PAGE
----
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outrider

games from the past arduin

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I know that many of you only know of D&D as it is the king of the roost, however back in the dark days of Role-playing circa 1975-1980 there were other games, some good, some not so good and some of them have influences on things to this day.
This particular game was named Arduin and it appeared in 1977 about the same time as the first edition monster manual. Yes the monster manual was the first of the AD&D books to appear. Anyway Arduin was a setting written by a man named David Hargrave. Arduin featured many new and interesting items that we borrowed and used for our D&D games at the time. The most feared was the critical hit charts. Crits in third are weak in comparison to some of the results listed. If you rolled a 20 then you rolled a percentage dice to see what type of crit it was. Here are a couple of examples 01-02 head penetrated immediate death and a damage range for the crit 4-32 also in case the creature didnít have a head, a slime or something like that. My favorite was 71-75 heart pierced die immediately with a 1-10 value for those things that didnít have a heart. There was also a fumble chart. You could hit yourself or possibly critically hit an ally. Rolemasters crit system was derived from this in my opinion.
Arduin was one of the first proponents of the spell point system for spells after the Warlock game. All spells had what was called a mana cost. All spell casters still had to memorize their spells but could cast any or all of them without forgetting them as long as they had mana points to work with. A caster would get mana points equal to the spell casters intelligence x his level and divide by 4 if his int was 8 or less, by three if int was 9-12 and by two if greater than 12. This was his power point allotment for a 24 hour period. Spells were one mana point per level. 6th level spell =6 power points.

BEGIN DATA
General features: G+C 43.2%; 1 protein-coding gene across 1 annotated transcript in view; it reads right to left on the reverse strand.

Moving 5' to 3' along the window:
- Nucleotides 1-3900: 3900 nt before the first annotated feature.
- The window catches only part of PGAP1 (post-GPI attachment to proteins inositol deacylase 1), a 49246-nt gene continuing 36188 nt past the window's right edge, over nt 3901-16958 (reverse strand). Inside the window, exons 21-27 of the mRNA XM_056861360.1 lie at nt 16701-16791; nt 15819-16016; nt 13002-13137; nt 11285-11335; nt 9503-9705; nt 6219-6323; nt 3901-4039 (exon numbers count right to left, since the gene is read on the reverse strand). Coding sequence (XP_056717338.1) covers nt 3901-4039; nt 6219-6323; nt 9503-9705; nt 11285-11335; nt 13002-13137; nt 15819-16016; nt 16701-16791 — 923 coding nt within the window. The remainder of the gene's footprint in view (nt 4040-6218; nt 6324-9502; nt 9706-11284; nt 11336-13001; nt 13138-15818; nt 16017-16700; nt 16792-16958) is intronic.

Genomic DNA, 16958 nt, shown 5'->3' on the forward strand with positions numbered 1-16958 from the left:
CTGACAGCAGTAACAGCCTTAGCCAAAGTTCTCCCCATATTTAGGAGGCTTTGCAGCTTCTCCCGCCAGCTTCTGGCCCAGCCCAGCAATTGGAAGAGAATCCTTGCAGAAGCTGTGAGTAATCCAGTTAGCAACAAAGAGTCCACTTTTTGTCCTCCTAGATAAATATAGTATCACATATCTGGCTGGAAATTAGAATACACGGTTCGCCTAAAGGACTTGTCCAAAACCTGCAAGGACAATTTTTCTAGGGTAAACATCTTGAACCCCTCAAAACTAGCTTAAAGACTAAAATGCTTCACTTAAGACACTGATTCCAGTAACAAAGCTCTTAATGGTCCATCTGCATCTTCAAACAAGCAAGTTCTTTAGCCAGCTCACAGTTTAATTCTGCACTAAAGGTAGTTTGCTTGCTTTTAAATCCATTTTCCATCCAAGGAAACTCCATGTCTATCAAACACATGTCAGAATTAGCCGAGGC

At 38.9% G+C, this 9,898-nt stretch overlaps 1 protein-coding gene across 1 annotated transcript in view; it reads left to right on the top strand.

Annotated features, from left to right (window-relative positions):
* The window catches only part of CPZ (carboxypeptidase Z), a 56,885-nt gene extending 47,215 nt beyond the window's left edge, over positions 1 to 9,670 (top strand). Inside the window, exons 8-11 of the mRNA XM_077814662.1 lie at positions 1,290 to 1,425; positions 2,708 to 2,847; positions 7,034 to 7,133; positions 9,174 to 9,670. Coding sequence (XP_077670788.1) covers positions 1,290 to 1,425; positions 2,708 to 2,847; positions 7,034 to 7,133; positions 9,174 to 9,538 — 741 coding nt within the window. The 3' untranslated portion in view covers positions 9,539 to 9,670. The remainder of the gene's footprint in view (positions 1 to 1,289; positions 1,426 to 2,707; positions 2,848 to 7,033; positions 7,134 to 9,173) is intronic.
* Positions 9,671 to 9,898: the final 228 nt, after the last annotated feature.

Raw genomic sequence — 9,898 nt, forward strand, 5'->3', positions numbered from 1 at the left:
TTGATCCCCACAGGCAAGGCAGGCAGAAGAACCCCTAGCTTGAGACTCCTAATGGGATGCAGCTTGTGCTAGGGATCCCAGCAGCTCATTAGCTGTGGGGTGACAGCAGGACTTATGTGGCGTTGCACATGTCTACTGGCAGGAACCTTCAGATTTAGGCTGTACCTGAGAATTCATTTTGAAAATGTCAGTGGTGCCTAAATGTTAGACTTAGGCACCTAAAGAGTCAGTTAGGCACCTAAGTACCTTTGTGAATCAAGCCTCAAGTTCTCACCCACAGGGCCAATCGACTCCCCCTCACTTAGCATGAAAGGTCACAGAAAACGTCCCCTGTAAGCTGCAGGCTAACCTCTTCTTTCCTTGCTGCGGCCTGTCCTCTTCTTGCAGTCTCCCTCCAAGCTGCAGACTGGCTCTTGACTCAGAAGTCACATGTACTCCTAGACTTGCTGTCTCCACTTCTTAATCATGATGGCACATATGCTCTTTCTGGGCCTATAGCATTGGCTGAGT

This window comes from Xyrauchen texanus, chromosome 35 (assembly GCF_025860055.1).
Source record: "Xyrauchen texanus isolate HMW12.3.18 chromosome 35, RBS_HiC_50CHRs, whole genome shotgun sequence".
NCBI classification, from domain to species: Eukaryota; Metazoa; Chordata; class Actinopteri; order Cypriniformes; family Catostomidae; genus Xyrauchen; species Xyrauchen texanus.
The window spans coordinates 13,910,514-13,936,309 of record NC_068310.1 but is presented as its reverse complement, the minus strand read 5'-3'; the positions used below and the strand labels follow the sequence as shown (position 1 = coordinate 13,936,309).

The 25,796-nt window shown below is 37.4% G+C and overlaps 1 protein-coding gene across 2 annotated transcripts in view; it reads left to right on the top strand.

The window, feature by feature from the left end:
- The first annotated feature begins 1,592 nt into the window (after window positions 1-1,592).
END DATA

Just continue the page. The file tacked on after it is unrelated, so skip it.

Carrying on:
Some of the spells were outright nasty. An example Masayukis mist of malevolent reason. A 5th level spell actually cost 5.5 mana points and .5 to maintain. Effects a purple rolling greasy mist that moans and gibbers and moves at 80 feet a round. All 2nd level or less just die, up to 4th level a saving throw or die. If they save then they are suffering nausea, confusion, dizziness and watering eyes for 1-5 minutes. Area of effect is 15í cloud per level of caster. There are nastier and worse spells in here.
Magic items- some very cool. Javelin of devastation-when thrown it looks like black lightning, if it strikes depending on its plus to hit, it could do from 4-24 to 8 to 4-48 points of damage AND blast one to three levels
Monsters-Arduin had the traditional monsters but there were lots of others, so much you wondered how anybody survived in the wilderness. Firesnakes breathes fire and constricts. The flame breathe is 2-16 up to 3-24, if touched it does 1-8 points of damage.
Arduin introduced the concept of technomagic. You could have firearms and blasters in your fantasy game. ďany technology so advanced will seem like magicí as a philosophy. You had a class that believed in technology and not in magic.
Arduin also introduced a plethora of classes beyond what D&D had. There were the rune weaver, the techno, the psychic, the courtesan, and many others. Arduin also added new races for player characters such as the Phraints, a logical thinking insect race from space, the Saurigs, a desert dwelling lizardman race and deodanths, an undead time travelling elf race.
Arduin also introduced the concept of Natural armor, touch attacks limited hit points as well as giving abilities based on class and background.
It was all fun and exciting for us at the time. We would call Arduin nuclear D&D. One thing for certain in a pure Arduin game that if you died it would be spectacular. Most of the time you came out of a run maimed and changed in some way
There were eventually eight of the books printed. The first three I consider the best. After Davidís death one distributor redid his game into a series of two books call the compleat Arduin but the color and flavor werenít there and the game eventually passed into history.

http://en.wikipedia.org/wiki/David_A._Hargrave

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Comments

  1. Mournstorm's Avatar
    If you're interested in Arduin you might visit http://games.groups.yahoo.com/group/ArduinGuild

    It's a Yahoo Group dedicated to Dave Hargrave's Arduin. Game's still alive, just so's ya know.